Thursday, 28 October 2021

The great town tidy-up

The great town tidy-up

ABOUT 100 volunteers cleaned the streets of Henley on Saturday morning.

The Henley Spring Clean, previously known as Hit Litter day, involved community groups and residents tackling some of the grottiest spots.

By the end of the blitz, the volunteers had collected 30 bags of rubbish containing plastic bottles, cans, cigarette ends, takeaway boxes and wrappers from the town centre alone. Many more bags were filled with litter found on the outskirts of town.

The Henley sea cadets, cubs, scouts and a brownie helped pick up litter in the town centre, while RNLI volunteers tackled Fair Mile and about 20 members of the Friends of Freemans Meadow cleaned the beauty spot.

The other areas tackled included St Mary’s churchyard, the station, Mill Lane and around Jubilee Park, off Reading Road.

Town councillor David Eggleton and members of the Gainsborough Residents’ Association cleaned their estate, while children and parents from Rupert House School cleaned the school grounds in Bell Street.

In Freemans Meadow the volunteers picked up litter, glass and dog mess as well as scrubbing the bench by the bus stop on Fair Mile.

They also tidied up, taking suckers off the trees lining the Luker Avenue border and removing ivy from the historic wall/garages in the corner, cleaning equipment and signs, weeding the play area, strimming the edges of the play area and laying bark donated by the town council’s parks services on two muddy footpaths leading to Luker Avenue.

Mayor Kellie Hinton, chairwoman of Henley in Bloom, which organises the annual clean-up, said she was delighted with the number of helpers.

She said: “We had almost 100 people going out and picking up litter and that’s much more than we normally have. It was amazing and I’m so thrilled. There wasn’t an area, I don’t think, that we didn’t cover.” Councillor Hinton credited fellow town councillor Sarah Miller and anti-plastic campaigner Julia Carey, of Reading Road, for boosting the numbers thanks to their recycling initiatives.

She said: “It seemed to be a lot more popular and a lot cooler, dare I say, to be out picking up litter.

“When you’re actually out and about looking for it you see so much. I have to say the town was in a bit of a state. I do think we should have more than an annual spring clean but it needs volunteers to organise these sorts of things.

“People were kind of disgusted by the amount of litter there was but really pleased it was cleared.”

Deputy Mayor Lorraine Hillier, who runs the Hot Gossip coffee shop in Friday Street, donated soup for the volunteers and this was served by members of Henley Lions Club.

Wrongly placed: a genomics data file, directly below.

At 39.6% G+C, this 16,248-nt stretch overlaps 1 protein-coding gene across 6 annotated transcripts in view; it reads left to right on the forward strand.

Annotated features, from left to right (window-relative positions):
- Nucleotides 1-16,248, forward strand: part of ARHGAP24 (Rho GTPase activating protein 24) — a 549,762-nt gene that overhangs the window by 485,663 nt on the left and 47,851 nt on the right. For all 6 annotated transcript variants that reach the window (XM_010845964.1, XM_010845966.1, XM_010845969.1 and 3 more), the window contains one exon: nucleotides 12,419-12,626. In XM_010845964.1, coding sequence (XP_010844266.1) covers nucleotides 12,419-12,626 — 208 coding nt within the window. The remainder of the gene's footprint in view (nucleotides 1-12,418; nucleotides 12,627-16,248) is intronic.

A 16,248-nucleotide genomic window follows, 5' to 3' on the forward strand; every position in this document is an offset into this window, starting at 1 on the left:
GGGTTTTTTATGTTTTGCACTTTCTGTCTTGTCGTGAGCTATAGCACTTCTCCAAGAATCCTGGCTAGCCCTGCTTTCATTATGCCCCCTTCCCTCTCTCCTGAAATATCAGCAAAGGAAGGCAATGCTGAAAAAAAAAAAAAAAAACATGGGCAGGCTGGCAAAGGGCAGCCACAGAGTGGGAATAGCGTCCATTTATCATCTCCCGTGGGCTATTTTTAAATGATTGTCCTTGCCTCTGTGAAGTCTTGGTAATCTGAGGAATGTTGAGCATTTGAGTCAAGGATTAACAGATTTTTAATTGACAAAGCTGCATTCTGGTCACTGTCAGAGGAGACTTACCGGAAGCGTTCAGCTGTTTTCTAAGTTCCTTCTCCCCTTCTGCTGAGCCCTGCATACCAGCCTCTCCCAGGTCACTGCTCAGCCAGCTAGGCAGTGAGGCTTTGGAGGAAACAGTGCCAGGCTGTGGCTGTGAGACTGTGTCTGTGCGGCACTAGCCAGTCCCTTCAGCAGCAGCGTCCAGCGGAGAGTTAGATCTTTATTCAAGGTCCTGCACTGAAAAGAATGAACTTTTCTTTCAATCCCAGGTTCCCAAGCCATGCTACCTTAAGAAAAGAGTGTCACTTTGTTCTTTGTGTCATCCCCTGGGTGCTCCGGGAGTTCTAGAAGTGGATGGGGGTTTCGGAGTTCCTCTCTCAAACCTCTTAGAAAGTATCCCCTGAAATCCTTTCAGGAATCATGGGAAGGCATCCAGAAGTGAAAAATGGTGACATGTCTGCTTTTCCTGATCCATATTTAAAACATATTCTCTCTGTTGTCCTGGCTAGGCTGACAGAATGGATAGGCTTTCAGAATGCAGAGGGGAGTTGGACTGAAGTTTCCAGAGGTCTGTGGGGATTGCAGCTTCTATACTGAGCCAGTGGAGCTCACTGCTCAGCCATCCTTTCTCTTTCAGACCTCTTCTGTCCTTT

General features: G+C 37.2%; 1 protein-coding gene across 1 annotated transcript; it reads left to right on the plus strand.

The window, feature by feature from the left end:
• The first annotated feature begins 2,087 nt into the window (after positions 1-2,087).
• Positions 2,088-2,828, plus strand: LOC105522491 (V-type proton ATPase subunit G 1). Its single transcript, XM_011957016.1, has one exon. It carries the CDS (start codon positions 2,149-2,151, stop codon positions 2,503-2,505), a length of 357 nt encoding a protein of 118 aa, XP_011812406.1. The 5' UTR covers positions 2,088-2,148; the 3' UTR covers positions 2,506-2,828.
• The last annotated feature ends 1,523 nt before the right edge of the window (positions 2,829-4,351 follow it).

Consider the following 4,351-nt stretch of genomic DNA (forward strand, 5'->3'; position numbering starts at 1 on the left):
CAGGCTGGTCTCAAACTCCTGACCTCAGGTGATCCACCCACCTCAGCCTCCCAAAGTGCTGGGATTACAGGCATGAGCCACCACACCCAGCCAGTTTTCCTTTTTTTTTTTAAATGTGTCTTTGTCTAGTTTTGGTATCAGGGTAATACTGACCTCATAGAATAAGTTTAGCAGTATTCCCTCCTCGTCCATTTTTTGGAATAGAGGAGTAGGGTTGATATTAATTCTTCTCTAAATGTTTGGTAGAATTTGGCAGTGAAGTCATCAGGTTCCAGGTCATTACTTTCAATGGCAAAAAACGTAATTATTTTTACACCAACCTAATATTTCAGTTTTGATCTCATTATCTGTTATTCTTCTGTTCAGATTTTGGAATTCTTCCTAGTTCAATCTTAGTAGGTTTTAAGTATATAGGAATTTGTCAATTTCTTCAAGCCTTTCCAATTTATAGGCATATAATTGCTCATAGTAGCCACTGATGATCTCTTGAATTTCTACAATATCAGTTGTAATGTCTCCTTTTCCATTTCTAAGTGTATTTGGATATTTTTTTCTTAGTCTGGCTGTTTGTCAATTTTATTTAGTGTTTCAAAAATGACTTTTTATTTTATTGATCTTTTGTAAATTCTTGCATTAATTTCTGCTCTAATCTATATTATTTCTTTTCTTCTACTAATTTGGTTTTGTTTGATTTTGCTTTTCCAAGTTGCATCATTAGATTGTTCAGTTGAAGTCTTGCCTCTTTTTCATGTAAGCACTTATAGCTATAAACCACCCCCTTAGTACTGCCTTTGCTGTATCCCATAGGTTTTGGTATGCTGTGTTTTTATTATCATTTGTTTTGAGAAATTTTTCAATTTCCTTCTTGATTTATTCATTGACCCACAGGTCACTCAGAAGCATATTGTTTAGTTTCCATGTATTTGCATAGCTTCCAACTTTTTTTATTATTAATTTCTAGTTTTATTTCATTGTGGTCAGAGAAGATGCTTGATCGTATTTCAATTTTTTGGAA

In the afternoon resident Jessica Sinclair organised a river clean-up.

About 30 volunteers gathered at the Eyot Centre, off Wargrave Road, before taking to the water in a variety of craft ranging in size from single kayaks, canoes and paddleboards to a bell boat.

They included members of the Upper Thames River Cleanup Group, Henley Canoe Club and Henley Dragon Boat Club.

The teams scoured the riverbanks and islands from Marsh Lock to Phyllis Court Club using litter-pickers provided by Biffa.

More than eight sacks of rubbish were collected over two hours, including large amounts of plastic, 29 tennis balls, a pair of socks, a plastic swimming pool, a trainer, a large storage chest and a pot of lip gloss.

The rubbish was taken back to the Eyot Centre, where the recyclables were sorted into three bags of glass, plastic and aluminium.

Mrs Sinclair said: “Apart from being a danger to wildlife and harming the environment, the rubbish looks ugly and spoils the experience of this beautiful stretch of the river.

“As a river user it’s depressing to see but being right on the water, in a canoe or paddleboard, gives you an opportunity to get into the nooks and crannies where the litter collects. Plus, there is a real sense of satisfaction untangling a plastic bag from a tree and leaving the river a cleaner, nicer place.”

Volunteer Maria Loring said: “There are always going to be things which get into the river by accident, such as balls thrown for dogs, but it’s staggering to see how much rubbish actually ends up here.

“People need to understand that when they leave their cans and crisp wrappers behind, even if they put them in a bag by the bin, they blow into the river and can cause problems for wildlife as well as looking a total mess.”

If you would like to help, call Cllr Hinton on 07527 826706 or email

For more information about the Friends, email friendsoffreemans

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